Other molecules that the Cirulli lab has defined as important regulators of islet cell development and function include β1 integrin receptors (Cirulli et al., 2000; Diaferia et al, 2013), and members of the chemoattractant proteins Netrins (Yebra et al., 2003; Cirulli & Yebra 2007; Yebra et al., 2011).
More recently, we discovered that aE-catenin, a key component of adhesion complexes, functions as a positive regulator of pancreatic islet cell lineage differentiation by repressing the sonic hedgehog pathway (SHH). We found that deletion of aE-catenin in multipotent pancreatic progenitors results in the loss of adherens junctions, constitutive activation of SHH, decrease in islet cell lineage differentiation, and accumulation of immature Sox9+ progenitors. Pharmacological blockade of SHH signaling in these aE-catenin null Sox9+ pancreatic progenitors rescues this defect, allowing their differentiation into endocrine cells (Jimenez-Caliani et al., 2017). The results uncover crucial functions of aE-catenin in pancreatic islet development and harbor significant implications for the design of β-cell replacement and/or regeneration therapies in diabetes.
Current and Recent Lab Members
Vincenzo Cirulli MD, PhD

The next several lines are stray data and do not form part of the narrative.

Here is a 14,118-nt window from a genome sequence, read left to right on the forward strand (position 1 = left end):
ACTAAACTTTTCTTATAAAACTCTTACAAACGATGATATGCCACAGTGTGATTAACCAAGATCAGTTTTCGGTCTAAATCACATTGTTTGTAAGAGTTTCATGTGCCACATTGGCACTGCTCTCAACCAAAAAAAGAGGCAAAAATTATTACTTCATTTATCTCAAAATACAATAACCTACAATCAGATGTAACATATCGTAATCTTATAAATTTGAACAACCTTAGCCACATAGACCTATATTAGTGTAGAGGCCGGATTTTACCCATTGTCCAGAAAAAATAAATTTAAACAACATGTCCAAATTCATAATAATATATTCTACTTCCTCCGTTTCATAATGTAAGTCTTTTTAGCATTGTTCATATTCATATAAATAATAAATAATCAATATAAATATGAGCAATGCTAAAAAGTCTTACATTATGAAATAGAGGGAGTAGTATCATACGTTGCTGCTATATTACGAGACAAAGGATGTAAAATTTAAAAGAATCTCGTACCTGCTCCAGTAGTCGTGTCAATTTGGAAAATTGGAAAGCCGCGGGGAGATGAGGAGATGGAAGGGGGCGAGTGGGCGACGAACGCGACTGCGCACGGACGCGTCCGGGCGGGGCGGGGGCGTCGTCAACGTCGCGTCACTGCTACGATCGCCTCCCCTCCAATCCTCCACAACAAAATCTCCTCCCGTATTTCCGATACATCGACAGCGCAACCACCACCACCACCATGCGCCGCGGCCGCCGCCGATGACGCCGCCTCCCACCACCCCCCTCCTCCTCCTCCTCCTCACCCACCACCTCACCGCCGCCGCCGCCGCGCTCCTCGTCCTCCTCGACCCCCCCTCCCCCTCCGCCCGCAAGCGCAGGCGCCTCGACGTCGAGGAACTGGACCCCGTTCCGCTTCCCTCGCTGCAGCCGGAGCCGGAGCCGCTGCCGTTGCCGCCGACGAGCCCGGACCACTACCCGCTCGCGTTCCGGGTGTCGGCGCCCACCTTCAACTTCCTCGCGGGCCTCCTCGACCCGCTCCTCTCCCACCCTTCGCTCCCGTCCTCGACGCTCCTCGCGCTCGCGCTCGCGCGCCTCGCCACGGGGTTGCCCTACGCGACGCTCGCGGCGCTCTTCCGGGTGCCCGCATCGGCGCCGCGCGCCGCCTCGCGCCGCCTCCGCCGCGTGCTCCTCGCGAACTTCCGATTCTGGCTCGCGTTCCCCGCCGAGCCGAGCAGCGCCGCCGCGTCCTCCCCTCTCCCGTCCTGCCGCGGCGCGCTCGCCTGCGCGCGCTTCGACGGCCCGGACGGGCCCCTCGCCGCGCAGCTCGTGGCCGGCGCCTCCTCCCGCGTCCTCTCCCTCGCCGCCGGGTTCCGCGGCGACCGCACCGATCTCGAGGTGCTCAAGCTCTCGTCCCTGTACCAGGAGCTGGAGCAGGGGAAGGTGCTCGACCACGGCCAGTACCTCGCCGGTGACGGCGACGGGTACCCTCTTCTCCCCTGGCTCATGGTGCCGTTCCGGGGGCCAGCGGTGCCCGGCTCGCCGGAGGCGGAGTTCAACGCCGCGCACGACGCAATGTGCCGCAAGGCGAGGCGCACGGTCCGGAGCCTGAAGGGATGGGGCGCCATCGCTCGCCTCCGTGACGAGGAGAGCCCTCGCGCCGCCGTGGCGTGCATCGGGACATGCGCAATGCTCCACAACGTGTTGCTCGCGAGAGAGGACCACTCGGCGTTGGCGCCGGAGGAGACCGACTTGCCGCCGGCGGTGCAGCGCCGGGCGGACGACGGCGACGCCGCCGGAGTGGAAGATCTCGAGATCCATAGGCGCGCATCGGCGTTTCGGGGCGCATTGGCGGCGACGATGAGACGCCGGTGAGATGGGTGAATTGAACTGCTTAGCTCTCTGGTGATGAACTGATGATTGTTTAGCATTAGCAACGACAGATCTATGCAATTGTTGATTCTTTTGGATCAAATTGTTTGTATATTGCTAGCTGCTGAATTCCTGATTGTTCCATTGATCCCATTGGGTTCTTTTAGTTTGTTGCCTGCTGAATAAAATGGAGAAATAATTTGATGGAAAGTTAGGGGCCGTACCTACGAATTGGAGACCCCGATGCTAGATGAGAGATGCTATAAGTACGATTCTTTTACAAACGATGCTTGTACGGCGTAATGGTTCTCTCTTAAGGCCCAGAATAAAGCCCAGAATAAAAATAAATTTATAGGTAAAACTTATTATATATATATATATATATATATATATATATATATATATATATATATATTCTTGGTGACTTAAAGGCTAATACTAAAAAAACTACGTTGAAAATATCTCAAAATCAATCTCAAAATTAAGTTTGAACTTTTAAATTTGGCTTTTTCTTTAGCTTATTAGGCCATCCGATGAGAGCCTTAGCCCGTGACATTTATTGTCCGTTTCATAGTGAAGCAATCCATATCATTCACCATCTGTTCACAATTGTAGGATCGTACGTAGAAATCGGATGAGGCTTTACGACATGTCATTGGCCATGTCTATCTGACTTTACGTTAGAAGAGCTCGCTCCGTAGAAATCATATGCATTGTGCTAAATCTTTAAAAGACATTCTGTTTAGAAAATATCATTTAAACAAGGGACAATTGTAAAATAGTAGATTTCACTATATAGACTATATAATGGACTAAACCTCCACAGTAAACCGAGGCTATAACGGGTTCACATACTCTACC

Principal Investigator, Associate Professor of Medicine.Following my MD degree and a board certification in Endocrinology from the University of Rome “La Sapienza” (Rome, Italy), I conducted a postdoctoral training at The University of Geneva, Centre Médical Universitaire (Geneva, Switzerland) under the mentorship of Dr. Philippe A. Halban. There, I was introduced to the inner-world of mechanisms that drive islet cell types recognition, aggregation, architectural organization, and function. Thanks also to productive collaborations with other pioneers in the pancreatic islet field like Drs. Lelio Orci, Paolo Meda, and Claes Wollheim, among others, those early years shaped my future research interests that in 1993 led me to join the Islet Research laboratory at The Whittier Institute for Diabetes, University of California, San Diego (La Jolla, CA) to conduct a Research Doctorate in Endocrine Sciences and Metabolism (PhD) under the mentorship of Dr. Alberto Hayek. Those years furthered cemented the primary focus of my research work that to this day remains centered on the function of cell adhesion molecules as regulators of cellular decisions during the development of the pancreatic islet cell lineage. Hence, in 2009, I was recruited to the University of Washington to integrate and apply my expertise on the developmental biology of the pancreatic islets to pluripotent stem cells, with the ultimate goal of developing cell-based replacement therapies for diabetes.